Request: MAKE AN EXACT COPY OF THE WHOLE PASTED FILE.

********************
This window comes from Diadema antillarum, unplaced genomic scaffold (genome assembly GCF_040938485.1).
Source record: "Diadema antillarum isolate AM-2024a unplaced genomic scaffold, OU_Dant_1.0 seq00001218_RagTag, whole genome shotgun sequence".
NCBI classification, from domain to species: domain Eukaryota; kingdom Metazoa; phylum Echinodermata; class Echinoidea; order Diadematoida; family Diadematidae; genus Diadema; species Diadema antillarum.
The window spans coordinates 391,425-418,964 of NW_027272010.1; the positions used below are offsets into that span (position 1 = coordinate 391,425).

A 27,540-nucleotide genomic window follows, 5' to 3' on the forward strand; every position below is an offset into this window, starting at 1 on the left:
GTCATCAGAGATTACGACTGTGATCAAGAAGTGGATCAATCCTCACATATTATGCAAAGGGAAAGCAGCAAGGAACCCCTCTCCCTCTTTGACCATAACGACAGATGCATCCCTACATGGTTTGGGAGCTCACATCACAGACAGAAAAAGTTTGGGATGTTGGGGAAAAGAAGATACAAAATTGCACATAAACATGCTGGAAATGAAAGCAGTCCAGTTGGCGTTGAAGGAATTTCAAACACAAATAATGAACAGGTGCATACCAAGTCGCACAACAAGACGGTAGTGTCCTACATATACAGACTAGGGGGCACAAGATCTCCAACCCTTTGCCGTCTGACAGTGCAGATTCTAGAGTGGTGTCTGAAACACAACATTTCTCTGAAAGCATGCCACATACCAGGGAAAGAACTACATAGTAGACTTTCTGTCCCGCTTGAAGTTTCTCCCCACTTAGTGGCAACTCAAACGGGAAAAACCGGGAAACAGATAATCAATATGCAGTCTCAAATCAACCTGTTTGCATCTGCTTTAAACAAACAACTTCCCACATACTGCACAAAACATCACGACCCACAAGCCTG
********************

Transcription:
This window comes from Diadema antillarum, unplaced genomic scaffold (genome assembly GCF_040938485.1).
Source record: "Diadema antillarum isolate AM-2024a unplaced genomic scaffold, OU_Dant_1.0 seq00001218_RagTag, whole genome shotgun sequence".
NCBI classification, from domain to species: domain Eukaryota; kingdom Metazoa; phylum Echinodermata; class Echinoidea; order Diadematoida; family Diadematidae; genus Diadema; species Diadema antillarum.
The window spans coordinates 391,425-418,964 of NW_027272010.1; the positions used below are offsets into that span (position 1 = coordinate 391,425).

A 27,540-nucleotide genomic window follows, 5' to 3' on the forward strand; every position below is an offset into this window, starting at 1 on the left:
GTCATCAGAGATTACGACTGTGATCAAGAAGTGGATCAATCCTCACATATTATGCAAAGGGAAAGCAGCAAGGAACCCCTCTCCCTCTTTGACCATAACGACAGATGCATCCCTACATGGTTTGGGAGCTCACATCACAGACAGAAAAAGTTTGGGATGTTGGGGAAAAGAAGATACAAAATTGCACATAAACATGCTGGAAATGAAAGCAGTCCAGTTGGCGTTGAAGGAATTTCAAACACAAATAATGAACAGGTGCATACCAAGTCGCACAACAAGACGGTAGTGTCCTACATATACAGACTAGGGGGCACAAGATCTCCAACCCTTTGCCGTCTGACAGTGCAGATTCTAGAGTGGTGTCTGAAACACAACATTTCTCTGAAAGCATGCCACATACCAGGGAAAGAACTACATAGTAGACTTTCTGTCCCGCTTGAAGTTTCTCCCCACTTAGTGGCAACTCAAACGGGAAAAACCGGGAAACAGATAATCAATATGCAGTCTCAAATCAACCTGTTTGCATCTGCTTTAAACAAACAACTTCCCACATACTGCACAAAACATCACGACCCACAAGCCTG